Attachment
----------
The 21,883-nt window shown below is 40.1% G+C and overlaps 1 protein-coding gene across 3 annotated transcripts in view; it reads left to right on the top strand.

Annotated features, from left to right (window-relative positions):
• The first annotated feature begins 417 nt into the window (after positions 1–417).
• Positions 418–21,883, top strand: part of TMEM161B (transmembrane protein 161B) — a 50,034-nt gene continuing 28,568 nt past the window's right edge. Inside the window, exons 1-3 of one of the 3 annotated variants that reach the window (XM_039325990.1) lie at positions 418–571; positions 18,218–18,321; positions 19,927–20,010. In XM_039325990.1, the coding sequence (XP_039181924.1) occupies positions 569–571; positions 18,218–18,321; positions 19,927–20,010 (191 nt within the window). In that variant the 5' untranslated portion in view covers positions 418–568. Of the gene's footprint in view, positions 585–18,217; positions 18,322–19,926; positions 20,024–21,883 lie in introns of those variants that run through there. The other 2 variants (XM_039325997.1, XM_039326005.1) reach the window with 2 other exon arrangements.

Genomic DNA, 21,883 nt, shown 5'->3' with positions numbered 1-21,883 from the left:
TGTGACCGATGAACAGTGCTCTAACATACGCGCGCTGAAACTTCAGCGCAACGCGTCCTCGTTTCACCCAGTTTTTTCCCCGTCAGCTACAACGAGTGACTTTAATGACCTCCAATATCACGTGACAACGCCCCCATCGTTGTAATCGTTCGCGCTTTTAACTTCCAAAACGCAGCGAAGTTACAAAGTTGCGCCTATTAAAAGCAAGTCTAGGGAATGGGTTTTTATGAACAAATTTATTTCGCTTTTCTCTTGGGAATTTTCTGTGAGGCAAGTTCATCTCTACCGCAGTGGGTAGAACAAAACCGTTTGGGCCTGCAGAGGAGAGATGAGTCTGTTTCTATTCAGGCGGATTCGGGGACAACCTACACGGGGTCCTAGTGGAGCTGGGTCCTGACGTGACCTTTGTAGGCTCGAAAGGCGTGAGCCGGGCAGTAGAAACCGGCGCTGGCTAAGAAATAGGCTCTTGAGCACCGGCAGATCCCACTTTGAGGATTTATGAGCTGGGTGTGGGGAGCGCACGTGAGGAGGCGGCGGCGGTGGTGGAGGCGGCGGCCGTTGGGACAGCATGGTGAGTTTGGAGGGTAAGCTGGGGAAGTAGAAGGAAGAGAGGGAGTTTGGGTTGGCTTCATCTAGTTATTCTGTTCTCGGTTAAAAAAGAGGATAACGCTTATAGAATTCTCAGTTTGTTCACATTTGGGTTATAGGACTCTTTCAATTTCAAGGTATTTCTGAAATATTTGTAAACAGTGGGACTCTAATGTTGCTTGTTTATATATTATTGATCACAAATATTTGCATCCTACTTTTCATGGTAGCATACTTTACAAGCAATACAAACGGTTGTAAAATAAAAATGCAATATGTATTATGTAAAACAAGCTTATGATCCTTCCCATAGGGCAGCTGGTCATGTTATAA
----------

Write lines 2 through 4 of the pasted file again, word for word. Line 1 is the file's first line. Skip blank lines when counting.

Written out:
Annotated features, from left to right (window-relative positions):
• The first annotated feature begins 417 nt into the window (after positions 1–417).
• Positions 418–21,883, top strand: part of TMEM161B (transmembrane protein 161B) — a 50,034-nt gene continuing 28,568 nt past the window's right edge. Inside the window, exons 1-3 of one of the 3 annotated variants that reach the window (XM_039325990.1) lie at positions 418–571; positions 18,218–18,321; positions 19,927–20,010. In XM_039325990.1, the coding sequence (XP_039181924.1) occupies positions 569–571; positions 18,218–18,321; positions 19,927–20,010 (191 nt within the window). In that variant the 5' untranslated portion in view covers positions 418–568. Of the gene's footprint in view, positions 585–18,217; positions 18,322–19,926; positions 20,024–21,883 lie in introns of those variants that run through there. The other 2 variants (XM_039325997.1, XM_039326005.1) reach the window with 2 other exon arrangements.